Kirk Gibson has been a part-time broadcaster for Tigers telecasts on Fox Sports Detroit for the past couple of seasons. This year he has been hired full time, replacing the fired Rod Allen as the top analyst for Tigers games (he’ll split time with Jack Morris).
But, as of today, that’s not Gibson’s only job: Jason Beck reports that the Tigers are hiring him as a special assistant to general manager Al Avila. Beck says he’ll “assist in on-field duties in Detroit and minors, and will be involved in all personnel meetings.”
I know we’re way past the point where we pretend that baseball announcers are somehow objective. Heck, maybe we were never even at that point. The broadcasters may not be employed by the teams whose games they call anymore, but most of them tend to have clear sympathies for them and refrain from criticizing players harshly if at all. It’s a pretty cozy relationship.
But it does this not seem to be something of a conflict of interest to you? No, I’m not suggesting that a baseball analyst should hold themselves up to Woodward and Bernstein-level ethical standards, but does this not impact the way Gibson might approach his job? What if Gibson is at one of those personnel meetings and finds out that his boss is trying to shop a player on the trade market? Aside from simply knowing that and not saying something, can he even properly analyze him? What if he discloses — or declines to disclose — a weakness he sees in the guy’s swing or pitching motion? There are a lot of things a front office might not want to have said about a player and the front office now has authority over a guy Fox Sports Detroit is paying to say insightful things about players.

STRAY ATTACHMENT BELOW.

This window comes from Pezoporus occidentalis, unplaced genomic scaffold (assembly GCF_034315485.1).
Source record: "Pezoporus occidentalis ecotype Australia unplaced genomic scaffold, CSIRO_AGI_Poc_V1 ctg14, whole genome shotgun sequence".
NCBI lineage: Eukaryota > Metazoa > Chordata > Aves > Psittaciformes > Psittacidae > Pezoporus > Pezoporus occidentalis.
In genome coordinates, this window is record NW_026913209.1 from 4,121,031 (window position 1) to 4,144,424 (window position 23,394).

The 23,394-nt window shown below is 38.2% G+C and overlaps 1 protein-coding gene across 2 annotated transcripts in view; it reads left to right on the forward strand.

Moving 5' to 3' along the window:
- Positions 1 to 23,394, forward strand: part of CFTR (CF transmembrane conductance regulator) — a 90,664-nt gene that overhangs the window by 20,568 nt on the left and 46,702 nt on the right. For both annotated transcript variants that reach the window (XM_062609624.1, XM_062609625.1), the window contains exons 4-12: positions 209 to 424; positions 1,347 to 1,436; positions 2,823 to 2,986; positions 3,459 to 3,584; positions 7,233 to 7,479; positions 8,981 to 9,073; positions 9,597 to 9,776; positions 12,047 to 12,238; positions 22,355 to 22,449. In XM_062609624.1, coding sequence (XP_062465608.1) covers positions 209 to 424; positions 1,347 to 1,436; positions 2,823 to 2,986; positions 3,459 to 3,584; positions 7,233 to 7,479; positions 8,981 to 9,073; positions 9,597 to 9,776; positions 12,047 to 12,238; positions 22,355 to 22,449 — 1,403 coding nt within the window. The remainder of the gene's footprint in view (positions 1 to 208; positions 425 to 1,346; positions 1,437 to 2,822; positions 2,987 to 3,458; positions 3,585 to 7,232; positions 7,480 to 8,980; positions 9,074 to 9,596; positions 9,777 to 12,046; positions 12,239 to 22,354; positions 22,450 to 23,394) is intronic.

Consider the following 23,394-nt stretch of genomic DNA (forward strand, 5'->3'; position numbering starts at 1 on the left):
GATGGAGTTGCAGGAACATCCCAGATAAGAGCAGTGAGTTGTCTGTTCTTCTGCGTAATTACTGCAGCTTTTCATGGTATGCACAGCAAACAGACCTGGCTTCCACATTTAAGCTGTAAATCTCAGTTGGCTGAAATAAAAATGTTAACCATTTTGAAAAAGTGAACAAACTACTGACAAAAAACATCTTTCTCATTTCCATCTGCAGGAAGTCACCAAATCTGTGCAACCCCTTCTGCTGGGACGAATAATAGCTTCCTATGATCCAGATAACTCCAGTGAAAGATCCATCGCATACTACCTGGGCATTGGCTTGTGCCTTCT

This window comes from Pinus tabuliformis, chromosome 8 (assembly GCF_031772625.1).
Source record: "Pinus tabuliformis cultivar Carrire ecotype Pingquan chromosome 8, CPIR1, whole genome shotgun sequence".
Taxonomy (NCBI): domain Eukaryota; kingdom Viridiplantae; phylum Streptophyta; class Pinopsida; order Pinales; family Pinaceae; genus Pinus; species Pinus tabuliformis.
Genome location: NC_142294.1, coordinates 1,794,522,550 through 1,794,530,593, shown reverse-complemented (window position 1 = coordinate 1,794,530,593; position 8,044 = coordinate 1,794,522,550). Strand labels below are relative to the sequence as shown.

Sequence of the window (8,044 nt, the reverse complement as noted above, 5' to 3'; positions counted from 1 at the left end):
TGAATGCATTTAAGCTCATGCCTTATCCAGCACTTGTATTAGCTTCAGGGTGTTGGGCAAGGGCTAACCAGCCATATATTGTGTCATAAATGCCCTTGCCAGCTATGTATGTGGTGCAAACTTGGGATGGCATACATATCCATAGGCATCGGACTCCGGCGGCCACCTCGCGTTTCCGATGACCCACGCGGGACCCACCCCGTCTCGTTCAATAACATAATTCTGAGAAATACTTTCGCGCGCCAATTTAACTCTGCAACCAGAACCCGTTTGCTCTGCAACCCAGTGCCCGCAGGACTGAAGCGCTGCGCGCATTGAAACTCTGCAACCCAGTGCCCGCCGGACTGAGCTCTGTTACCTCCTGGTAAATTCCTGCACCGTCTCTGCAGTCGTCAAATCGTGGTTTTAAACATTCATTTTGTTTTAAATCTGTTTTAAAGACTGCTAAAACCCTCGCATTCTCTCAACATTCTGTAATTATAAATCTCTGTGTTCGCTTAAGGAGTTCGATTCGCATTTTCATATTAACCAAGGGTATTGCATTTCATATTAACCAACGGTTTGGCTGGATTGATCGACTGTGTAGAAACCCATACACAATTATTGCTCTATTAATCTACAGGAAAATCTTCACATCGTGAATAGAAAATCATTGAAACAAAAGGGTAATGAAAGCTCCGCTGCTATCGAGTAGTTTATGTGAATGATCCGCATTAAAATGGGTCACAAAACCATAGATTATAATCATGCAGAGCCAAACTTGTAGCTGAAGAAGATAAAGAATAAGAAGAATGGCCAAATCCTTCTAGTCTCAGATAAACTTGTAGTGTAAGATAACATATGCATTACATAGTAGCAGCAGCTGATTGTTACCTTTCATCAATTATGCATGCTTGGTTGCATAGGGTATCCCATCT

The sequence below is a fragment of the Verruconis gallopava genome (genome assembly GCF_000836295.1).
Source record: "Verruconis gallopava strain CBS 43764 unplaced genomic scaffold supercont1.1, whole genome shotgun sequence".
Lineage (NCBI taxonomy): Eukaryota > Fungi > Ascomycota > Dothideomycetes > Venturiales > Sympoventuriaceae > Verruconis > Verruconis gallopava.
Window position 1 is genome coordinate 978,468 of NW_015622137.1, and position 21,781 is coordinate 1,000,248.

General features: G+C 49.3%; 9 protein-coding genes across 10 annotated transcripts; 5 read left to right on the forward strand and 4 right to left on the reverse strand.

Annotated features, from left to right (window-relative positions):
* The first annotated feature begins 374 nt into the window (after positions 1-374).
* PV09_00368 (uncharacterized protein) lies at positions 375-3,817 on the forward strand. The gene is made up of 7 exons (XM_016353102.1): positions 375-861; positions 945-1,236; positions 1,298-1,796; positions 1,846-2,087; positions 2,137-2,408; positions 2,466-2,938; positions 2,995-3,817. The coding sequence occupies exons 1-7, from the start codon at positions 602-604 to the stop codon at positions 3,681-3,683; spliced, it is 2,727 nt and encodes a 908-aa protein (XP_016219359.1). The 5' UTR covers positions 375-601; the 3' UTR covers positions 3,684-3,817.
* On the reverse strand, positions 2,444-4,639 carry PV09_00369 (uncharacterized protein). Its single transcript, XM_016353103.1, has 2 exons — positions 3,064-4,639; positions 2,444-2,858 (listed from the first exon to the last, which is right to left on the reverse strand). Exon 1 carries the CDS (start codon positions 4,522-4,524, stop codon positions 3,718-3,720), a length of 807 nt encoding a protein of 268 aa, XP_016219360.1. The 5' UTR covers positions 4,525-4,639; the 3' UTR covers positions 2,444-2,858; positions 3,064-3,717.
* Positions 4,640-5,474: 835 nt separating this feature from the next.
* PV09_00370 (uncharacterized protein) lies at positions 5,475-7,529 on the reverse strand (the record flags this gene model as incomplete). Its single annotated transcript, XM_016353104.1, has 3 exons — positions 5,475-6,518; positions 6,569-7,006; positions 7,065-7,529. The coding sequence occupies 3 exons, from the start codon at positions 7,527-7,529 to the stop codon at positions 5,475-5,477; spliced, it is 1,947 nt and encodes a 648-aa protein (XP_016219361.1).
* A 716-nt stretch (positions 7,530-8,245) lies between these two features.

I don’t imagine many people will squawk about this — and I do not think that a TV broadcaster is all that stands between us and some Great Important Truths — but this just seems like a pretty basic conflict of interest to me. I’m surprised that the Tigers and Fox Sports Detroit are fine with it.